I have always taught, still do, and would follow this policy if I were a pastor of a church, and that is, nothing should take the place of the preaching of the Word, nothing should get in the way, and NO ONE should want any kind of business, including “church business” to cloud the minds of His people in order to receive the Word.  This should be heard with a clear and open mind.

Nonetheless, we had services and I preached that day to a crowd of people who were hungry for God’s Word. 


After services the Nanabi Baptist Church was assembled into the building and conducted their business.  I was given (by vote) the floor to act as moderator for the church.  To cut a long story short, after much discussion and a long series of questions from the church to Pastor James, wanting to know his intentions, commitment, and answer to where he was going to stand.  In the end he confessed that he was with our mission work and would support it.  The church mandated that he break all fellowship with these other preachers who had publicly confessed that they were no longer in fellowship with us.  He confessed, the church then voted to reinstate him as their pastor.  This is church authority in action and a good example of how democracy works in a N.T. Baptist church.  Though some wanted him out, they agreed to work together for the furtherance of God’s Kingdom.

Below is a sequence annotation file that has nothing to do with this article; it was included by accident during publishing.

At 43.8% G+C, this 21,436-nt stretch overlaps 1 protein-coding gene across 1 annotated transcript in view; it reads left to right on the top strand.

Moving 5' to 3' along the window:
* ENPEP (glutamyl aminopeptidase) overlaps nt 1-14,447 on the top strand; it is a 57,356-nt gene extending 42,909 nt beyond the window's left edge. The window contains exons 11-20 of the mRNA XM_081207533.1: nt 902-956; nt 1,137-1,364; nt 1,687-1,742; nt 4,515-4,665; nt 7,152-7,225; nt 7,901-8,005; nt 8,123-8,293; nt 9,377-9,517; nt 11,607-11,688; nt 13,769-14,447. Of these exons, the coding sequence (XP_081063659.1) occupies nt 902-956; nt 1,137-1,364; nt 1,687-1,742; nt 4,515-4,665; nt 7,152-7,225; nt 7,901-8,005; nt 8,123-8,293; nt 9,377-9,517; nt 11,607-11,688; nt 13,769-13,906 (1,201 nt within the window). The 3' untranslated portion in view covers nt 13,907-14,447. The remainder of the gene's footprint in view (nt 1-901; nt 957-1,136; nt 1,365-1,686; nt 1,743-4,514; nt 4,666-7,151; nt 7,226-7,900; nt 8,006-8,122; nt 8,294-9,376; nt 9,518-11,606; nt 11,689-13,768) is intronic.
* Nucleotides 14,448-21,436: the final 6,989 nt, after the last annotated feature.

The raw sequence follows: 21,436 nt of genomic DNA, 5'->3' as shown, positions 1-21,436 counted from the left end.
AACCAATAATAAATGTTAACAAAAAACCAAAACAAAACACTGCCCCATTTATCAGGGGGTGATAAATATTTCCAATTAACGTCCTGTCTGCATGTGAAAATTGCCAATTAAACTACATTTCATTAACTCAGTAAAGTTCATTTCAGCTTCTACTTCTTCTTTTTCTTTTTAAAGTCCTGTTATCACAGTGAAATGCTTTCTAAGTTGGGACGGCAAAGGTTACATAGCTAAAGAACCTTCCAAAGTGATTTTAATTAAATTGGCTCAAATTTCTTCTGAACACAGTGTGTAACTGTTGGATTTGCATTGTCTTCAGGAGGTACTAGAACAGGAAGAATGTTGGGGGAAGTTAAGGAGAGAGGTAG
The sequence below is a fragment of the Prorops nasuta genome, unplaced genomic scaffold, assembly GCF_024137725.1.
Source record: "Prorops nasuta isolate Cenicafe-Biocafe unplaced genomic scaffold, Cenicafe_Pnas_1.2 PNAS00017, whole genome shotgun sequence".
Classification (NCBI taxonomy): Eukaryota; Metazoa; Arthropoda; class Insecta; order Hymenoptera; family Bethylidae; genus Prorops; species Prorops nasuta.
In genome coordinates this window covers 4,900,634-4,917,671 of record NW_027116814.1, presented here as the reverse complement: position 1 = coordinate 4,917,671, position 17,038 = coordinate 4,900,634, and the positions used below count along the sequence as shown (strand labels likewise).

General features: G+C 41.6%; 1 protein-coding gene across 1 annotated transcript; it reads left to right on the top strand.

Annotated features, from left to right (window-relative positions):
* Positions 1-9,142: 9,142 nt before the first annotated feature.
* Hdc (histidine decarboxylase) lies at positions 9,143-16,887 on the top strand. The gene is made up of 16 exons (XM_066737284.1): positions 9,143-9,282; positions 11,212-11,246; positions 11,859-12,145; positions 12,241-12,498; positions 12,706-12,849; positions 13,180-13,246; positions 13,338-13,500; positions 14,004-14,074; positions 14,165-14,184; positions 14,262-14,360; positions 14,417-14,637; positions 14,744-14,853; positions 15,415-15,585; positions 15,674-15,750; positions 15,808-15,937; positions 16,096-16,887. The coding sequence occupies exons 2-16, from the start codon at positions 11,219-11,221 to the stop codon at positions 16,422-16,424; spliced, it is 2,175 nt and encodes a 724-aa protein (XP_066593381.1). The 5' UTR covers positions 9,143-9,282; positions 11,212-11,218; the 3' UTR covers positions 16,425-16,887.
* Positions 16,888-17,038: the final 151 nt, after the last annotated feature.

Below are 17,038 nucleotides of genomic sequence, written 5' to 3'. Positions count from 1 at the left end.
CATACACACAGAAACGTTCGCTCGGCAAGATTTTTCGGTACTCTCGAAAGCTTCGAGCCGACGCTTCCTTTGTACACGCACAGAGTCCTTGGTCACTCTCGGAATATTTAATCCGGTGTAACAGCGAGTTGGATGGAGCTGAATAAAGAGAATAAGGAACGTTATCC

Afterwards there was an “official mumu” (pig feast) where the consummation of fellowship was demonstrated.  One by one we made our way back to our homes, and or where we were staying.  That night, there were more talks with the men until late.  I had to call it a night as we had a long day ahead of us.  The rains came hard that night, and morning hours came early, we were packing by daybreak, and after a breakfast of sweet potato and pig meat we checked the packs, the carriers and then set off.  The next point where we were going was not a new place to me; however the route we were taking was new, as I had not hiked this route before.  The guide we had, explained that due to the distance it would be necessary to run where the terrain allowed, meaning mostly in the valley.  There were not a lot of choices as to where we needed to go and or hike, much of the valley was no more then a swamp that was camouflaged with tall grass.  Foot placement became the number one priority to stay vertical.  After three hours of running we reached the opposite end of the valley floor where the mountains towered above us.  We took thirty min to eat some sweet potato, drink water and rest.